Patrick Kilbane is general counsel and director of the Divorce Advisory Group at Ullmann Brown Wealth Advisors in Jacksonville Beach. He’s also chair of the 4th Judicial Circuit Judicial Nominating Commission that will begin this week evaluating applicants for a vacancy on the circuit bench in Nassau County. The commission will conduct final interviews June 11 and by June 22 will submit a list of its recommended candidates for appointment to Gov. Rick Scott, who will select the circuit’s new judge.
Who or what inspired you to become a lawyer?
When I was extremely young, I told my Dad I wanted to be a congressman. He told me in order to serve in the legislature, I should go to law school. Since that young age, becoming a lawyer was my goal so I could position myself to have the chance of serving in the legislature.
One person (other than my spouse or partner) who inspires me: The Rev. Theodore M. Hesburgh, C.S.C. Father Hesburgh played an active and influential role in national and international affairs during and after his 35-year presidency of the University of Notre Dame. He held 16 presidential appointments over the years that involved him in virtually all major social issues: civil rights, peaceful uses of atomic energy, campus unrest, treatment of Vietnam draft evaders, Third World development and immigration reform, to name only a few.
How do you relate your undergraduate degree to your practice of law?
My undergraduate degree is a Bachelor of Business Administration. When I practiced law full time, I concentrated on high net worth dissolution of marriage cases. Knowledge of finance, accounting, taxes, etc., was essential.
How did you decide your practice area? And why have you chosen that?
I didn’t. My father-in-law suggested interviewing with Rogers Towers. He had a close personal and professional relationship with the late Charlie Towers Jr. When I interviewed with Rogers Towers, I was lucky enough to be interviewed by David Garfinkel, Adrian Rust, Ellsworth Summers, Bob Pinder and a few others. I instantly clicked with all of them, and knew it would be a good fit. At the conclusion of my interview, Adrian told me Rogers Towers liked me, but while I spent the previous summer working for the NCAA’s Office of Government Relations in Washington, D.C., they filled all of their hiring needs with their summer associates. Adrian assured me if their needs changed, they would call. I appreciated his gesture and couldn’t imagine I would receive a phone call two days later from David Garfinkel reporting Rogers Towers was considering creating a family law associate position. I thought family law was the last area of practice I would ever pick. However, I knew David would be an excellent mentor, so I accepted the position. It was one of the best decisions I ever made.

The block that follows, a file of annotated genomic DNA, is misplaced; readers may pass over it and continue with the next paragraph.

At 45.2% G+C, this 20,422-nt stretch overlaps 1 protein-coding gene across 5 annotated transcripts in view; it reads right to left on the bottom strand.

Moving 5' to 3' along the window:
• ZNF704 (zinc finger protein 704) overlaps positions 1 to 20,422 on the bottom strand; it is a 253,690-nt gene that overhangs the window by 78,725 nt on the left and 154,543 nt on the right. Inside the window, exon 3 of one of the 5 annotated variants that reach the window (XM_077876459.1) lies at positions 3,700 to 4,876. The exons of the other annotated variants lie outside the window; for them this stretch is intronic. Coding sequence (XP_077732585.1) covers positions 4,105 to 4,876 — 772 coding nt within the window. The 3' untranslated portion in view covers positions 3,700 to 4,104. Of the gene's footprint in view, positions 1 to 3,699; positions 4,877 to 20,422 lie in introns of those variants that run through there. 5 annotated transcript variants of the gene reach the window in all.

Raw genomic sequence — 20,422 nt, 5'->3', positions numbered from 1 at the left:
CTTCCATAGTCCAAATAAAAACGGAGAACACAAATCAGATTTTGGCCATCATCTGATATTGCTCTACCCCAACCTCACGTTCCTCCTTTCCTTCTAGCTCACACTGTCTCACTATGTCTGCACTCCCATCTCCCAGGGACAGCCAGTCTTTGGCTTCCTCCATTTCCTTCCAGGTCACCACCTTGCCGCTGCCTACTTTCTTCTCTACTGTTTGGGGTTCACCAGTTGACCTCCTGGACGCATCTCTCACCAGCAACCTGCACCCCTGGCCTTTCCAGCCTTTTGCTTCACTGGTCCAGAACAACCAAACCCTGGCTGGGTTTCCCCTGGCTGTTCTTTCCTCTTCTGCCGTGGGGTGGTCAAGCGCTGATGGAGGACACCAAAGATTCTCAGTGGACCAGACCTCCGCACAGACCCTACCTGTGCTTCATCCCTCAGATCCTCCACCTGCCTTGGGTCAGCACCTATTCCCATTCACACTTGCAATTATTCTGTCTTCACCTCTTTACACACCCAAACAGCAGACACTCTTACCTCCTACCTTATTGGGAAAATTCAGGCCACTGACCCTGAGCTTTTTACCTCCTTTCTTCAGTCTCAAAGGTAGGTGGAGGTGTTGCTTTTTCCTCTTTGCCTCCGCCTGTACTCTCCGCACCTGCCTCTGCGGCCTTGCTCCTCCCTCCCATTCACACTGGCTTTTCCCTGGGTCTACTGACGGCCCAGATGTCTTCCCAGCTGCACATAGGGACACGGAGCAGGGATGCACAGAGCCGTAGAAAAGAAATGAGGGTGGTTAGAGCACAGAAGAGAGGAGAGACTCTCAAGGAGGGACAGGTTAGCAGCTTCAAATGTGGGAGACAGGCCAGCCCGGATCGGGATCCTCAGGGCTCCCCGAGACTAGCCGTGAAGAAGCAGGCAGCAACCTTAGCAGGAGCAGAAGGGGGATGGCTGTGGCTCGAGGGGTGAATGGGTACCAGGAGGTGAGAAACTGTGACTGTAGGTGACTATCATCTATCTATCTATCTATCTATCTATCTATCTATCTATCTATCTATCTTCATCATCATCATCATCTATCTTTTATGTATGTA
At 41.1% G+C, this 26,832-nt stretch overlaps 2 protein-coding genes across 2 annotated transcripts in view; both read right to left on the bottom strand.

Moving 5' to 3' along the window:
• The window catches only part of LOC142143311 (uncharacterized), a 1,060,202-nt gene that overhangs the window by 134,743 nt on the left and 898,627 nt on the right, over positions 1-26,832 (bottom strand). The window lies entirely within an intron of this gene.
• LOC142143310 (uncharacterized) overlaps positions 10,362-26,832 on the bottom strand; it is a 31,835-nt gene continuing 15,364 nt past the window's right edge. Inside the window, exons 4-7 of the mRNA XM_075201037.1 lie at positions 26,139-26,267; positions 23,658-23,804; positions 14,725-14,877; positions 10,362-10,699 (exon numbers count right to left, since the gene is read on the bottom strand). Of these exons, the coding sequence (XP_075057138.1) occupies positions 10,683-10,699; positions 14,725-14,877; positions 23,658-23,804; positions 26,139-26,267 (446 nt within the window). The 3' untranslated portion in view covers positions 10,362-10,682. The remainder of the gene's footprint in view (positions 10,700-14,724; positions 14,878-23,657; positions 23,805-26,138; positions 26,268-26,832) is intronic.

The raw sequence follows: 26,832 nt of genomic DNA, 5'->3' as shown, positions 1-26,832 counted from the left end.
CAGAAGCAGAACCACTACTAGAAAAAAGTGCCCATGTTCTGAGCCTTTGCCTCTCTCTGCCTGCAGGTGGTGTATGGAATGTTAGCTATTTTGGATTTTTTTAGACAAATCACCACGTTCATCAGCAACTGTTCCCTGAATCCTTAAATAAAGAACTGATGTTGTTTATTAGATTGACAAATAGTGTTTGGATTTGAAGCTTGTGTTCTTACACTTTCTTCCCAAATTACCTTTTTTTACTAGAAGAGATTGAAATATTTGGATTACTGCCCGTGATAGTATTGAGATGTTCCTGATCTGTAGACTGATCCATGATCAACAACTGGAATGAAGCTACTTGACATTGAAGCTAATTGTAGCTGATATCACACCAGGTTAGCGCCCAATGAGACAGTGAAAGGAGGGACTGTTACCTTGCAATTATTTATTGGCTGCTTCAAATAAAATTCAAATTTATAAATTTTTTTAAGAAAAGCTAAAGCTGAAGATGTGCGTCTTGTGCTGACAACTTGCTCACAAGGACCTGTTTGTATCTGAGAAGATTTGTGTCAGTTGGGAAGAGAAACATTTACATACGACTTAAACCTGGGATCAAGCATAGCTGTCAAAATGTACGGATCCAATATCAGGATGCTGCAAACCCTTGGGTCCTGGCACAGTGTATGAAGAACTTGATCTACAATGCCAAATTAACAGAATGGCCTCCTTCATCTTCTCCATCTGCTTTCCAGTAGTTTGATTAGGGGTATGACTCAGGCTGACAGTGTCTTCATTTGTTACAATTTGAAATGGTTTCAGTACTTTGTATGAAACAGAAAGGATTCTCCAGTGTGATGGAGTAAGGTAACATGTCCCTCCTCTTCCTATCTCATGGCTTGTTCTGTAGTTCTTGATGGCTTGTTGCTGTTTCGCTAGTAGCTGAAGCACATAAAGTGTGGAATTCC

If I could change anything in the legal system, I would:
Get rid of billable hours. No one likes them.
What community service have you pursued and why that?
My service to the community has been with organizations like the Young Lawyers Section of the Jacksonville Bar Association and the Notre Dame Club of Greater Jacksonville that tend to get involved in various service projects to help several different causes each year. I have enjoyed pitching in and helping wherever there is a need. Last year, I was asked to join the St. Vincent’s Foundation board of directors. Helping raise funds and awareness as to the tremendous work St. Vincent’s does in our community to treat those in need is an emerging passion of mine. Gov. Scott appointed me to the Jacksonville Aviation Authority board of directors and the Judicial Nominating Commission for the 4th Judicial Circuit. While these are different types of community service, these roles are essential to ensuring our economic growth in Northeast Florida, and recommending the highest quality judicial candidates to the governor for appointment.
What’s your advice for new lawyers?
Find amazing mentors like David Garfinkel and Betty Helfrich. Work hard. Spend time with your family. Exercise daily. Eat healthy. Become an active member of your Bar association. Serve your community. Learn from and respect people with different views than yours.